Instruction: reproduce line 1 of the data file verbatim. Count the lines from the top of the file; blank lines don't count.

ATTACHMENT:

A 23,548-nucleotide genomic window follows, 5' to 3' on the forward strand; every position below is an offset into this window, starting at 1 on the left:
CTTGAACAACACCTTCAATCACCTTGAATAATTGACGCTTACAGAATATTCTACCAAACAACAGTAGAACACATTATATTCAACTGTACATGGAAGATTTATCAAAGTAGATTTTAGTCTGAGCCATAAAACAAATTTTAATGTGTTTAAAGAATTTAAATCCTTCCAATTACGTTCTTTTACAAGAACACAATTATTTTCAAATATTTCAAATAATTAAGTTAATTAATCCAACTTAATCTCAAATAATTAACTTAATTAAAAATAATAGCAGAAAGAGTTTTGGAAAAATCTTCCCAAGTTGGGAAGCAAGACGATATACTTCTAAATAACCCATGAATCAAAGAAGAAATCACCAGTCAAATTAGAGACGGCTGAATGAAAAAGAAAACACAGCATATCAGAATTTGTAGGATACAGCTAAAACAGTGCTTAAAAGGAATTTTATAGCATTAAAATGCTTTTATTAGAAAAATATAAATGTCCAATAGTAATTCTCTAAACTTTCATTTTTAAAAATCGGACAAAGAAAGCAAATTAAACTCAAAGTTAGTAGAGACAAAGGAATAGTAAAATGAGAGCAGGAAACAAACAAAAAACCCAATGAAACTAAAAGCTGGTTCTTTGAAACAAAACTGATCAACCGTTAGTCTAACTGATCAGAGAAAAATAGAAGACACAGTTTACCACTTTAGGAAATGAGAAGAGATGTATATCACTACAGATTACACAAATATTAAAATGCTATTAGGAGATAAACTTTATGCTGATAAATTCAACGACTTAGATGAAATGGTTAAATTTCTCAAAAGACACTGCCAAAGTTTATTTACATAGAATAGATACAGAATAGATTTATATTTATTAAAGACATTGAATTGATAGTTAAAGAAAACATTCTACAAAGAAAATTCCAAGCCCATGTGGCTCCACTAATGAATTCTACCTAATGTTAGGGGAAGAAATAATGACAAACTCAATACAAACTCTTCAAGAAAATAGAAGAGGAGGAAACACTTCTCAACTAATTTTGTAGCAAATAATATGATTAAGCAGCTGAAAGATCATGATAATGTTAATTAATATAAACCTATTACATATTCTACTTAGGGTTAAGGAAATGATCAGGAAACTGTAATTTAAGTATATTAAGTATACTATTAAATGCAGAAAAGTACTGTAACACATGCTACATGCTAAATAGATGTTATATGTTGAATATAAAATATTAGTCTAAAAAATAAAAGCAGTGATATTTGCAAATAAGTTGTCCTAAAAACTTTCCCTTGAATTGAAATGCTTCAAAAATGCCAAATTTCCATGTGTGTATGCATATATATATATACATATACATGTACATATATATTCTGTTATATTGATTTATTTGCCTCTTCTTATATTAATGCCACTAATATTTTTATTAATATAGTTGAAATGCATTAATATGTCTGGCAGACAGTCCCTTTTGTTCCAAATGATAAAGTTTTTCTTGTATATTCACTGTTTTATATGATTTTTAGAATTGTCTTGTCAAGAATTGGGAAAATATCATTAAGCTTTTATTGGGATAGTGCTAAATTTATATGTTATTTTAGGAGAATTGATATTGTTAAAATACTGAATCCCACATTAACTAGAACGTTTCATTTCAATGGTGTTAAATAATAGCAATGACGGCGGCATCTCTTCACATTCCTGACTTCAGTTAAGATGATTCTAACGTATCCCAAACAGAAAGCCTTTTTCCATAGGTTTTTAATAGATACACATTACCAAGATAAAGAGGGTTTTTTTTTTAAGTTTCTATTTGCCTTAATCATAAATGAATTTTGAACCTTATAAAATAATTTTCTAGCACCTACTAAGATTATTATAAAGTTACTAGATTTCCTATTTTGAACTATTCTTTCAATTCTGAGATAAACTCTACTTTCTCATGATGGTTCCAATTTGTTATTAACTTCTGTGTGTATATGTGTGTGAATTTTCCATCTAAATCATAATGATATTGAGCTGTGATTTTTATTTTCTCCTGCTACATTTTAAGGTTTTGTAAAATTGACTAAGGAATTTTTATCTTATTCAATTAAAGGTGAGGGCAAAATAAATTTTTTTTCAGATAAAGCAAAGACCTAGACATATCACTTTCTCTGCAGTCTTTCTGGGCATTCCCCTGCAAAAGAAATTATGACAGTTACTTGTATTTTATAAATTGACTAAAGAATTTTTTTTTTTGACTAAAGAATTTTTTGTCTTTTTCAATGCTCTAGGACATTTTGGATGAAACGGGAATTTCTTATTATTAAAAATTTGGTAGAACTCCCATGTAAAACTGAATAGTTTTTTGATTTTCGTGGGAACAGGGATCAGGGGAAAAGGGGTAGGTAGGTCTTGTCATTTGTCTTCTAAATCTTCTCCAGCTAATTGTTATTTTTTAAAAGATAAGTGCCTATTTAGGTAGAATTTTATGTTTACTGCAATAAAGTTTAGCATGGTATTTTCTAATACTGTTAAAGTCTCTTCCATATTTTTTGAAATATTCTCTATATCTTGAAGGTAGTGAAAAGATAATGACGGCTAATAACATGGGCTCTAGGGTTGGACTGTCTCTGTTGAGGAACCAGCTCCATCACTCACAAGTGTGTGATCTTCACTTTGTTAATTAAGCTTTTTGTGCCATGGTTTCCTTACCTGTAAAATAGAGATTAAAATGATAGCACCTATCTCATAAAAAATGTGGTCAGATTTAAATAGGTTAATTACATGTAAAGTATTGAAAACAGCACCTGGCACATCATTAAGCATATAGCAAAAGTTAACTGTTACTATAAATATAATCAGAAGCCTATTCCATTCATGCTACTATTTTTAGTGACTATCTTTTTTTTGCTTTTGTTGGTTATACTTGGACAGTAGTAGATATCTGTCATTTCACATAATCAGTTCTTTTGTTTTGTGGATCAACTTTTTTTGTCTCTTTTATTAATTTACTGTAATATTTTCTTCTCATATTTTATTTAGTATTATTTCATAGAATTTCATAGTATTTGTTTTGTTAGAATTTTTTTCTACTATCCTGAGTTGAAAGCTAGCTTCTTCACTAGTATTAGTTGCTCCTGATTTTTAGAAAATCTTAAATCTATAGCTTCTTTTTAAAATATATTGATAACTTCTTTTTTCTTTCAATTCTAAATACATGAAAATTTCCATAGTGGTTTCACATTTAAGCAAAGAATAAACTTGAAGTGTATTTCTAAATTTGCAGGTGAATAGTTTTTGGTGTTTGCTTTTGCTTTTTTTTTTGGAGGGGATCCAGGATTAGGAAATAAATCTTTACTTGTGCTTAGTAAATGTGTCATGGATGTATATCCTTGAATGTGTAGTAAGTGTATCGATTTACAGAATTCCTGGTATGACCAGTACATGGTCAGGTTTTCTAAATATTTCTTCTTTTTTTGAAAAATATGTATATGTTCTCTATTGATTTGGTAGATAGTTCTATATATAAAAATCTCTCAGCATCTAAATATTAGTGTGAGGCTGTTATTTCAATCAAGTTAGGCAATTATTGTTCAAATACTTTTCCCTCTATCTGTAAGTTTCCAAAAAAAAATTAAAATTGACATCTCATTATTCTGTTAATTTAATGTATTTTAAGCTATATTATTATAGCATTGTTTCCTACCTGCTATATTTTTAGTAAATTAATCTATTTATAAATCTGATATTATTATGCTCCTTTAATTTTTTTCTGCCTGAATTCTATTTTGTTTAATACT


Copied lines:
A 23,548-nucleotide genomic window follows, 5' to 3' on the forward strand; every position below is an offset into this window, starting at 1 on the left: